Knox County-Knoxville evaluation team spent more than 18 months overseeing a bidding and negotiation process to replace an outdated emergency radio broadcasting system that is used by thousands of local first responders.

But on Wednesday, the Knox County E-911 board of directors declined to approve the $9 million contract, opting instead to send it back and have officials start over.

Full story RIGHT HERE.

Friday, January 16, 2015

Pension board election set for 2-12

The Knox County Retirement and Pension Board will hold an election for two of its employee representative seats.

These elections are confined only to county employees, so if you don’t work for the county, then you can’t vote.

Which really doesn’t matter, since most of you probably don’t vote anyway.


Anyhoo, the 9-member board is comprised of four county employees who represent different retirement plans (ie. school plan, sheriff's office plan); four county commissioners; and the county mayor, although the county’s finance director typically serves as his proxy.

Seat “A” currently held by Robin Moody, who serves as the board’s secretary and works in the school system’s benefits department, and Seat “B”, currently held by long-time member, Knox County Sheriff’s Office and current board chairman Rick Trott, are up.

According to a memo – click for it RIGHT SMACK HERE – potential candidates can obtain a qualifying petition from the retirement office.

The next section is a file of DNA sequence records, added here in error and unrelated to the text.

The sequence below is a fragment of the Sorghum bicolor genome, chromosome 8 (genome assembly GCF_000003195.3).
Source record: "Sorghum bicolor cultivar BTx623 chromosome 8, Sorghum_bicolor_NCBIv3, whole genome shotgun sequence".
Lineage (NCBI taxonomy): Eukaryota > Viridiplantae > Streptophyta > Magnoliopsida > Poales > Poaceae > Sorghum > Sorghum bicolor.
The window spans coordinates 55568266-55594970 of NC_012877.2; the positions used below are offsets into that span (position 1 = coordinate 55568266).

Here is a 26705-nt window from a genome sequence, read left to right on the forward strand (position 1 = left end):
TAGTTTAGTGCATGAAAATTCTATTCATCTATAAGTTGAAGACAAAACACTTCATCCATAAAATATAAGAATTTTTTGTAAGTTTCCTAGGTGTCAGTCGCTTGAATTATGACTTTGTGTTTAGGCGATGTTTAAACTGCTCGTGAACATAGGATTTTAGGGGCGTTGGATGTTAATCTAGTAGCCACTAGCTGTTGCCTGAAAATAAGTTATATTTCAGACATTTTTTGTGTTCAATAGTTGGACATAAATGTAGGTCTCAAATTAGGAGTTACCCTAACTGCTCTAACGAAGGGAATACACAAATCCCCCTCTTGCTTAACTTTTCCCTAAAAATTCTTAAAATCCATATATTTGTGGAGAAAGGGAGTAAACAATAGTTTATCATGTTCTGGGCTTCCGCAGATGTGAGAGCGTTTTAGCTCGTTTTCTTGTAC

The election is set for Feb. 12.

I’m not sure how much the election will cost, but probably not a whole lot. According to the election commission, the pension office folks will use their people to work Election Day, and they’ll use paper ballots to save costs.

(The election office will count ballots and provide locked ballot boxes.)

The last time the pension board held an election (It think it was a few years ago), a whopping 190 county employees voted in it.

Knox Co. vets respond to possible cuts to state tax relief program

Following our story yesterday, Rebecca Habegger talked to veterans about the tax relief program that is in possible danger. You can find her story RIGHT HERE.

Essentially, Gov. Bill Haslam is looking to cut funding for the program from $33 million to $29 million at a time when local officials say it actually needs another $5 million to maintain the status quo.

The plan – dubbed the "Property Tax Relief Program" – provides property tax rebates statewide for more than 150,000 disabled veterans and their surviving spouses, and senior citizens who earn $28,270 or less annually.

Under the plan, low-income seniors receive tax relief for the first $25,000 of their assessed property. Veterans who were disabled while serving get relief on the first $175,000 of their assessed property.

Here's our initial story RIGHT HERE.

Thursday, January 15, 2015

Tax relief plan that helps a number of seniors, veterans in jeopardy

A state property tax relief program that helps disabled veterans and low-income senior citizens in Knoxville and Knox County is in financial danger as Tennessee lawmakers face a tight budget and recovering economy.

Gov. Bill Haslam is looking to cut funding for the program from $33 million to $29 million at a time when local officials say it actually needs another $5 million to maintain the status quo.

The plan – dubbed the "Property Tax Relief Program" – provides property tax rebates statewide for more than 150,000 disabled veterans and their surviving spouses, and senior citizens who earn $28,270 or less annually.